Greetings again from Gettysburg!
I haven't been on the blog as much this year, simply because things are so busy right now. In the past few weeks, I have developed and given five new programs, and in the week ahead, I need to finish preparing my programs and interpretation for the Gettysburg 150th. Things are really starting to kick into high gear at Gettysburg. The crowds are growing, the town is getting busier, and the reenactors are starting to appear everywhere.
Note: As I have explained a million times to visitors over the past week alone, reenactments are not allowed on Park Service property. We still welcome reenactors to stop by on their way to and from their separate events though.
As of today, we are six days away from the 150th beginning. June 30th is the big kick off event with numerous dignitaries and special ceremonies. One week from today is July 1, the first day of the battle. Thus, time is moving right along.
The park has been doing a series of videos to mark the 150th anniversary of the Gettysburg campaign, much as Antietam did last September. I was fortunate enough to take part in one of these, which you can find here.
As far as what I will be doing for the upcoming 150th anniversary events at Gettysburg, I am quite excited. On July 1, look for me around the Visitor Center providing the battle overview programs and the Civil War soldier talks. On July 2, you can find me along Cemetery Ridge, and the Key Moments station discussing the fighting between Hancock's Second Corps and Richard H. Anderson's division. Specifically, I am looking forward to talking about Ambrose Wright's brigade going against John Gibbon's division, as well as the advance of the 106th Pennsylvania to the Codori farm. On July 3, I have the privilege of taking part in the Pickett's Charge commemorative walk. My friend and colleague Ranger Chris Gwinn and I will be leading Garnett's brigade as we walk across the fields of Pickett's Charge 150 years to the moment from when it occured. On July 4, I will be in the Soldier's National Cemetery talking about commemorations and remembrances of the battle.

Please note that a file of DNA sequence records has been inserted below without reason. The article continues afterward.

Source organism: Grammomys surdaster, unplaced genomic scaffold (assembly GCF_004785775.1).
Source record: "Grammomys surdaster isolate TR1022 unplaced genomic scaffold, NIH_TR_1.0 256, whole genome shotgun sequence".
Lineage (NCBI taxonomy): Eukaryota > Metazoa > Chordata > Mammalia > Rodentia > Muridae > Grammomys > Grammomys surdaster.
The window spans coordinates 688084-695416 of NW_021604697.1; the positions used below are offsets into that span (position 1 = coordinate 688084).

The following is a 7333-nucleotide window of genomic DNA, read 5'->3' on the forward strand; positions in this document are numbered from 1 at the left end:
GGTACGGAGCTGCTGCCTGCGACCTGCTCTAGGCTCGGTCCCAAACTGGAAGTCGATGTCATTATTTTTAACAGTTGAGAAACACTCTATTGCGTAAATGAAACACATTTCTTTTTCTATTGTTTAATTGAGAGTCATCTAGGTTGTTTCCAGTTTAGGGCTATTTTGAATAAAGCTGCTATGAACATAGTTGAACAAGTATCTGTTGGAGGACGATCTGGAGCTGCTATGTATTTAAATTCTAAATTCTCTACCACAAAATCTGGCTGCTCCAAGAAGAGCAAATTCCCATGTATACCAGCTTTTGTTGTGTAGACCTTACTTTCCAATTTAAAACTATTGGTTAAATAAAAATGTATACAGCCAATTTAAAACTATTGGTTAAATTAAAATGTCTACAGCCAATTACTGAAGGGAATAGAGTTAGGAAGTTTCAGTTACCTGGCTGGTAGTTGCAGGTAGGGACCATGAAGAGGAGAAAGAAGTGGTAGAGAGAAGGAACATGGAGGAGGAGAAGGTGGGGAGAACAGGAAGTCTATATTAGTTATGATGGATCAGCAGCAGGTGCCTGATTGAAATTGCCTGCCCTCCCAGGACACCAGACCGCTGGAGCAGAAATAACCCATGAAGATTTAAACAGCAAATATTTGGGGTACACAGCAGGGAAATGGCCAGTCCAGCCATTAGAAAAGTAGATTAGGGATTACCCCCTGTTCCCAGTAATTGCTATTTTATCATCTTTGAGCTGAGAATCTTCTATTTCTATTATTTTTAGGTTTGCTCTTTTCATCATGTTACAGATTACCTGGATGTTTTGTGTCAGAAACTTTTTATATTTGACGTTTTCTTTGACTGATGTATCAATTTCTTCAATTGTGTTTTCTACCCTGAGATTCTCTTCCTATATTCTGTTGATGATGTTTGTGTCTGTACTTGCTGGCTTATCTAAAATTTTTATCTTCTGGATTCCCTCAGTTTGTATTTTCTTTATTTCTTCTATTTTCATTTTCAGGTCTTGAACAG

If you asked me to pick what I would want to do for the anniversary, this would be it. I am extremely excited, and blessed, to have this job and to have the opportunity to take part in these events. The interpretive staff at Gettysburg is tremendously talented, and I look forward working with my colleagues here during the upcoming onslaught of visitors, media, reenactors, and all the national attention that the 150th anniversary of the biggest and bloodiest battle ever fought on American soil will bring. After all, it is only six days until this whole thing gets under way...
Our Country's Fiery Ordeal
A blog about the American Civil War, written and maintained by historian Daniel J. Vermilya, author of The Battle of Kennesaw Mountain (History Press, 2014) and James Garfield and the Civil War (History Press, 2015)
Dedicated to my great-great-great grandfather, Private Ellwood Rodebaugh, Company D, 106th Pennsylvania Volunteer Infantry, killed at the Battle of Antietam, September 17, 1862.
"And may an Overuling Providence continue to cause good to come out of evil, justice to be done to all men where injustice has long prevailed, and finally, peace, quiet, and harmony to come out of this terrible confrontation and our country's fiery ordeal." -- Albert Champlin, 105th Ohio, Diary entry of June 19, 1864 (Western Reserve Historical Society)